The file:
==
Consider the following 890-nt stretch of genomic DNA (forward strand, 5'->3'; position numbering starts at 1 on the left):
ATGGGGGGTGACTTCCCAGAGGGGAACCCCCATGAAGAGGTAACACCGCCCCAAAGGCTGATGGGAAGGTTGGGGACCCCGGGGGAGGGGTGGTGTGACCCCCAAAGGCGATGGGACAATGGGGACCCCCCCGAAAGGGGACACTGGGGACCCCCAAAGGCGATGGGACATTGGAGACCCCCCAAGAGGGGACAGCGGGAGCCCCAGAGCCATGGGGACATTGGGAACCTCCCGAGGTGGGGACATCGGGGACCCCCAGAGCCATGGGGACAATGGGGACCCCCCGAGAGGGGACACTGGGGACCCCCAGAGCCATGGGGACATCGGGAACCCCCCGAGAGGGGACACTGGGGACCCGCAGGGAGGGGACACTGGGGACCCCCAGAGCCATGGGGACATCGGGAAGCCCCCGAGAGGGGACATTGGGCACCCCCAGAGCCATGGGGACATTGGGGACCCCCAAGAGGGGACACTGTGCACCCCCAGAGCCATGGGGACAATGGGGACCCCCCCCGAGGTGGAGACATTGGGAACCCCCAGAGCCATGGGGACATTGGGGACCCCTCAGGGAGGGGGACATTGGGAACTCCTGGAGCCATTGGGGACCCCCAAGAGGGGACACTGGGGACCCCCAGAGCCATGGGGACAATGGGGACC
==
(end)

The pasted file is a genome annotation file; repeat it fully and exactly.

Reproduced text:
Consider the following 890-nt stretch of genomic DNA (forward strand, 5'->3'; position numbering starts at 1 on the left):
ATGGGGGGTGACTTCCCAGAGGGGAACCCCCATGAAGAGGTAACACCGCCCCAAAGGCTGATGGGAAGGTTGGGGACCCCGGGGGAGGGGTGGTGTGACCCCCAAAGGCGATGGGACAATGGGGACCCCCCCGAAAGGGGACACTGGGGACCCCCAAAGGCGATGGGACATTGGAGACCCCCCAAGAGGGGACAGCGGGAGCCCCAGAGCCATGGGGACATTGGGAACCTCCCGAGGTGGGGACATCGGGGACCCCCAGAGCCATGGGGACAATGGGGACCCCCCGAGAGGGGACACTGGGGACCCCCAGAGCCATGGGGACATCGGGAACCCCCCGAGAGGGGACACTGGGGACCCGCAGGGAGGGGACACTGGGGACCCCCAGAGCCATGGGGACATCGGGAAGCCCCCGAGAGGGGACATTGGGCACCCCCAGAGCCATGGGGACATTGGGGACCCCCAAGAGGGGACACTGTGCACCCCCAGAGCCATGGGGACAATGGGGACCCCCCCCGAGGTGGAGACATTGGGAACCCCCAGAGCCATGGGGACATTGGGGACCCCTCAGGGAGGGGGACATTGGGAACTCCTGGAGCCATTGGGGACCCCCAAGAGGGGACACTGGGGACCCCCAGAGCCATGGGGACAATGGGGACC